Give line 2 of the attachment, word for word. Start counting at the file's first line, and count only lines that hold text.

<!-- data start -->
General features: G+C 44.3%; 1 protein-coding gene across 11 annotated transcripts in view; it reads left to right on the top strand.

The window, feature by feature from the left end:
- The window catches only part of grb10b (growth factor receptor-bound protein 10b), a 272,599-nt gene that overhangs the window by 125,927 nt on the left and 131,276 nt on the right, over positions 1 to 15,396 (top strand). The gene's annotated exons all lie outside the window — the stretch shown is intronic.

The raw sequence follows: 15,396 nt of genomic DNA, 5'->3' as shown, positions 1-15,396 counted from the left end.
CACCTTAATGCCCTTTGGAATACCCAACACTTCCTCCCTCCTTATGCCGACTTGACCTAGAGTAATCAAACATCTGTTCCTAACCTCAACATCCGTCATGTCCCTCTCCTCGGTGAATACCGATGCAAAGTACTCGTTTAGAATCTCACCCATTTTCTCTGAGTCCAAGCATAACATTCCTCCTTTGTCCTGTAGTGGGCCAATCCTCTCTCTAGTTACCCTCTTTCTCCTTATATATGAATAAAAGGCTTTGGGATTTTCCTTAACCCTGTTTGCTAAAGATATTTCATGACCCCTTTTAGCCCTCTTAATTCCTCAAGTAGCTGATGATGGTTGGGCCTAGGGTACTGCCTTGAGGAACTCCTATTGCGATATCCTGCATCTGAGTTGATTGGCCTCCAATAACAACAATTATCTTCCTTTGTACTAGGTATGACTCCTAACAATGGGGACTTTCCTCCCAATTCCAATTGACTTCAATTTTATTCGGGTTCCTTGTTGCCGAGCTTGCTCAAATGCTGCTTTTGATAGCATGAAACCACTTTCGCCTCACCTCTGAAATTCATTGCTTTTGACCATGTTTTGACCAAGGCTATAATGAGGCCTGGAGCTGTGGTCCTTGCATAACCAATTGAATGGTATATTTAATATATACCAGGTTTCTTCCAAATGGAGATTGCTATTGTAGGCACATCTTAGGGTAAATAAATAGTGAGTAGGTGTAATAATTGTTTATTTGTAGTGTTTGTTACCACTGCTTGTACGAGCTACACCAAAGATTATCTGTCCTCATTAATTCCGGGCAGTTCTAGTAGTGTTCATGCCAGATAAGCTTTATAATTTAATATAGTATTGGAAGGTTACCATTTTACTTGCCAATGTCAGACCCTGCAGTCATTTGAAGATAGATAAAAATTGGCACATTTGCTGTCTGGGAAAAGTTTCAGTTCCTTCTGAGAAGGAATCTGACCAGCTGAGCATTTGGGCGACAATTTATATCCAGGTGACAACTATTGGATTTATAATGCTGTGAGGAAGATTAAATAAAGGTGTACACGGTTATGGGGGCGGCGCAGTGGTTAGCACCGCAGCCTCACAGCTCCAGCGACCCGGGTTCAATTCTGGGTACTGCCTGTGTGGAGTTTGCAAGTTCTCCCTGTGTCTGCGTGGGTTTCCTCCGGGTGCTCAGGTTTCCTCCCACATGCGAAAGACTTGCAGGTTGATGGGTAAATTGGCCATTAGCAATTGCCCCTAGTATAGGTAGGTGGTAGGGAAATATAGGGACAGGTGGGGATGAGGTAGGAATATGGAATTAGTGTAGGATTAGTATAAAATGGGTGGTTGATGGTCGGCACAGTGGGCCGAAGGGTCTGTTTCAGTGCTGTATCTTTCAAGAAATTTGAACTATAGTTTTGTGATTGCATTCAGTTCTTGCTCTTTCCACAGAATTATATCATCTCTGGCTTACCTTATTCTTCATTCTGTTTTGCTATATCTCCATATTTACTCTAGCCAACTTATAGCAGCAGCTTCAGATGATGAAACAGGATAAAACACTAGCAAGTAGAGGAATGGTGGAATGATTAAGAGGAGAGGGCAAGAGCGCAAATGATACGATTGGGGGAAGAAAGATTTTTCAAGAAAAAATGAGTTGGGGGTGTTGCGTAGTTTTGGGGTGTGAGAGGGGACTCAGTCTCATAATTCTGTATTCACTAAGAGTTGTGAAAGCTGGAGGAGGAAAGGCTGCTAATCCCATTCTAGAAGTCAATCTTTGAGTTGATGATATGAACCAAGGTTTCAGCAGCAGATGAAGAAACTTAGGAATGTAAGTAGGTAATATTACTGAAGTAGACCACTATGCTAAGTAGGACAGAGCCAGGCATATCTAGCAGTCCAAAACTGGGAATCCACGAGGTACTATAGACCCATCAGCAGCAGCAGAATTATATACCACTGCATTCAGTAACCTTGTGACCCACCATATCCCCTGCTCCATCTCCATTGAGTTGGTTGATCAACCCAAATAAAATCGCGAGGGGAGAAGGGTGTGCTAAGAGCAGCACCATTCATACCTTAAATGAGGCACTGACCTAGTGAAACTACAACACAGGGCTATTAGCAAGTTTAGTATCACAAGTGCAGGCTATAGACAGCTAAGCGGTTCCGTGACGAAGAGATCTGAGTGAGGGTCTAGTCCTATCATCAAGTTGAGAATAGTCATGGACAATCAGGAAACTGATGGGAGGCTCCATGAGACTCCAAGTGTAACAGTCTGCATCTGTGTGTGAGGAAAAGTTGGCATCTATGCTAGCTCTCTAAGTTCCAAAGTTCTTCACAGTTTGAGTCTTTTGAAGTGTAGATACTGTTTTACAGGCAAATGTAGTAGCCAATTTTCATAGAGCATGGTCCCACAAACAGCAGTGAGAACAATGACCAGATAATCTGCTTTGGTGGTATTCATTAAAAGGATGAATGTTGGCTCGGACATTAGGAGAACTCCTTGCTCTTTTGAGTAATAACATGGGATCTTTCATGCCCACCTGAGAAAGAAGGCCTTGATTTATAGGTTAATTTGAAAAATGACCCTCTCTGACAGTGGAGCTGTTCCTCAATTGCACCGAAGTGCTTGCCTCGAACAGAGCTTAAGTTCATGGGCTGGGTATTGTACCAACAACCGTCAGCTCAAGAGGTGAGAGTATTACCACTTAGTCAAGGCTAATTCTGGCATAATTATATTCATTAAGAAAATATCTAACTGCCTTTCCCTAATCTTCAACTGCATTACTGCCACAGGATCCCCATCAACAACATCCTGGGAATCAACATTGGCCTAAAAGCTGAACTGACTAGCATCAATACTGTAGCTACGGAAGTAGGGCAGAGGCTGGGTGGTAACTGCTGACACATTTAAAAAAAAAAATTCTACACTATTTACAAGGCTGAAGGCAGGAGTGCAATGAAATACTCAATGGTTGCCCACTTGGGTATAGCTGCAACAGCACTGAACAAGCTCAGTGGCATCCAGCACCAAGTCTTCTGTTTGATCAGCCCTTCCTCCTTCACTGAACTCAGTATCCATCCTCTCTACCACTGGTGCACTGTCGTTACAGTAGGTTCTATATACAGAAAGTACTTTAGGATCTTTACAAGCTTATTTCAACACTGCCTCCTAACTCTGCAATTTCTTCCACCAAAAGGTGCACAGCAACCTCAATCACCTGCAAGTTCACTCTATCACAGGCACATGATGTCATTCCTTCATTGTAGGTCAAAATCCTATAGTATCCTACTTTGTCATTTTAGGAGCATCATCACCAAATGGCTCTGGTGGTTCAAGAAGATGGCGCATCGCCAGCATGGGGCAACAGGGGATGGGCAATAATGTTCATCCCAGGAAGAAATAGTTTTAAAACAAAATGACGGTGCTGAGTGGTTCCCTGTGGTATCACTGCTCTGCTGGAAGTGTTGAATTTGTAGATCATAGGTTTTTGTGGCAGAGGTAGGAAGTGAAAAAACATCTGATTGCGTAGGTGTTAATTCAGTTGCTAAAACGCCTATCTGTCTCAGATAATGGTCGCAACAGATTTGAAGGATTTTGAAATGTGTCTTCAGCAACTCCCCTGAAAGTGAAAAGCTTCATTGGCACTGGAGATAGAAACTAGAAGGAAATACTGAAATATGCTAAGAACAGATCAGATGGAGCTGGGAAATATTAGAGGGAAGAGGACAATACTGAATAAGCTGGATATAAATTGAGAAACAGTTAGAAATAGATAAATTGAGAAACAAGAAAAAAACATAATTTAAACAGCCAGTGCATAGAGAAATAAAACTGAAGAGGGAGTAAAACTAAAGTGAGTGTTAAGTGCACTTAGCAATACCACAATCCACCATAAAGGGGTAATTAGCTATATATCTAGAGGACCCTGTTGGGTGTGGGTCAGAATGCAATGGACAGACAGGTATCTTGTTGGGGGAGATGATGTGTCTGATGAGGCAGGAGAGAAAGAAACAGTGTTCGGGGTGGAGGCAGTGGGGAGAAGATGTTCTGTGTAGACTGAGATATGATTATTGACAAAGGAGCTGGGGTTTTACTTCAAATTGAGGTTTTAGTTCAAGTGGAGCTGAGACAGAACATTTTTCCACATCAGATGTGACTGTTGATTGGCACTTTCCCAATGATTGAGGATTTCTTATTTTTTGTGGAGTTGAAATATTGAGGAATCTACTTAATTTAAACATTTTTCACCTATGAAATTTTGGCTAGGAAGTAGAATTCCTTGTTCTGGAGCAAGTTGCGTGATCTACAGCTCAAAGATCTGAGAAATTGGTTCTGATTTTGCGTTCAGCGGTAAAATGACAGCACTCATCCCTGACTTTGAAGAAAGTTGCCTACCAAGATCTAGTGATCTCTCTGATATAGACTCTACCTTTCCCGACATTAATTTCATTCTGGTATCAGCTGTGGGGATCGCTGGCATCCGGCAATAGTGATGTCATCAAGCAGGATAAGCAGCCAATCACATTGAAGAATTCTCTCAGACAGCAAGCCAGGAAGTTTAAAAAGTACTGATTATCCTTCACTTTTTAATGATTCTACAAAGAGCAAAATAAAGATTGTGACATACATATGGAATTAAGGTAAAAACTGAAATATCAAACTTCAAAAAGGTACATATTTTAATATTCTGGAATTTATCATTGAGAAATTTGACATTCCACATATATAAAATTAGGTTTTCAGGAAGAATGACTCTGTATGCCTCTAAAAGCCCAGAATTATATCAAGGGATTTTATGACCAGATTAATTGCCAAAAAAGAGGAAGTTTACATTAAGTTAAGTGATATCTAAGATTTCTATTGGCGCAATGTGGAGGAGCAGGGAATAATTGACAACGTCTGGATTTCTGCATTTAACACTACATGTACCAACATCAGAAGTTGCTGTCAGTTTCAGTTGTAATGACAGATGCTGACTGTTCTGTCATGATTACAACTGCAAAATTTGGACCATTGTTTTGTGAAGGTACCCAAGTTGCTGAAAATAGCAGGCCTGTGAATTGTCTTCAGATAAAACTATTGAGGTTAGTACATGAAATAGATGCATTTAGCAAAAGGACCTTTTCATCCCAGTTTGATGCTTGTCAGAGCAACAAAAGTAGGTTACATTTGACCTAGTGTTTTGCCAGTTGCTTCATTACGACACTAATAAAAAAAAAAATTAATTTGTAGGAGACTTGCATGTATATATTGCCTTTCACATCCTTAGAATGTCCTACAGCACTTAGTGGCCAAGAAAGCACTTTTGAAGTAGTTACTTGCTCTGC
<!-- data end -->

The window, feature by feature from the left end: